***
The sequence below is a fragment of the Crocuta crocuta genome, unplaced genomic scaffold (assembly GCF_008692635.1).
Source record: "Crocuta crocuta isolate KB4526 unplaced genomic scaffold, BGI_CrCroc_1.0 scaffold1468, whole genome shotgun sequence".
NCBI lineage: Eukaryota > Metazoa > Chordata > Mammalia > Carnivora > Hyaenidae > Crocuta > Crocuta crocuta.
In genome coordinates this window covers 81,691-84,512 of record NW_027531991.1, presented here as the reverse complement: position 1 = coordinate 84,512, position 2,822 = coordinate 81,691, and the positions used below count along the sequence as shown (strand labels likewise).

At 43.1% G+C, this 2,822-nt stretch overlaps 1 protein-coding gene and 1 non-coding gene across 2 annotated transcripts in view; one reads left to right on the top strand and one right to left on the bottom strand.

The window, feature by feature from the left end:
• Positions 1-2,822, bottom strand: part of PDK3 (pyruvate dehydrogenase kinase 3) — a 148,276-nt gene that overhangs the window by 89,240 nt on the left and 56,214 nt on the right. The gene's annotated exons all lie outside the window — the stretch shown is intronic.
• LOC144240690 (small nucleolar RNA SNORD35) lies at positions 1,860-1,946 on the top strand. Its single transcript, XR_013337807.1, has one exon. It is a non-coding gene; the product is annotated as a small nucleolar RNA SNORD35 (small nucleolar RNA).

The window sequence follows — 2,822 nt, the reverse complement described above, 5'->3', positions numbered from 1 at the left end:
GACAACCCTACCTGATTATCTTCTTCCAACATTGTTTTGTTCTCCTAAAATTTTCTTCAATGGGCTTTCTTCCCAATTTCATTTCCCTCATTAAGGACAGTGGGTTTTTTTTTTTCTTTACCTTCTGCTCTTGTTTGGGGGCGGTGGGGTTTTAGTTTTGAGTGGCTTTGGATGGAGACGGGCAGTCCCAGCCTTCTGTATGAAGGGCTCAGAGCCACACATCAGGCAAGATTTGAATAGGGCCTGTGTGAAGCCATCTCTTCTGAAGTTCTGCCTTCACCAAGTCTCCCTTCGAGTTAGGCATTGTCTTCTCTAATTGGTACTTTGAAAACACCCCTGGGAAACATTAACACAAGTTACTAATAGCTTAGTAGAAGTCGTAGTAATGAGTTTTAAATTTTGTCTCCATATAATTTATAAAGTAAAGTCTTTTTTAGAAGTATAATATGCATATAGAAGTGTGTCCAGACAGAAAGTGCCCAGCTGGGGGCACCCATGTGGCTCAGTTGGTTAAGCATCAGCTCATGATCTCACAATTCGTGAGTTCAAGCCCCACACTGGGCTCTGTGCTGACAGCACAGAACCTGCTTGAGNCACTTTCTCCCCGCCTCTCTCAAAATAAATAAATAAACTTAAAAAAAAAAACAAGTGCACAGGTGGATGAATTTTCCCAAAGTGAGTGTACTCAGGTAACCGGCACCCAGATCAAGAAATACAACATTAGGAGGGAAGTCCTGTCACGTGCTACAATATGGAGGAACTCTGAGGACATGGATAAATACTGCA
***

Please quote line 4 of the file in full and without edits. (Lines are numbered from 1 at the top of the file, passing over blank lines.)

In genome coordinates this window covers 81,691-84,512 of record NW_027531991.1, presented here as the reverse complement: position 1 = coordinate 84,512, position 2,822 = coordinate 81,691, and the positions used below count along the sequence as shown (strand labels likewise).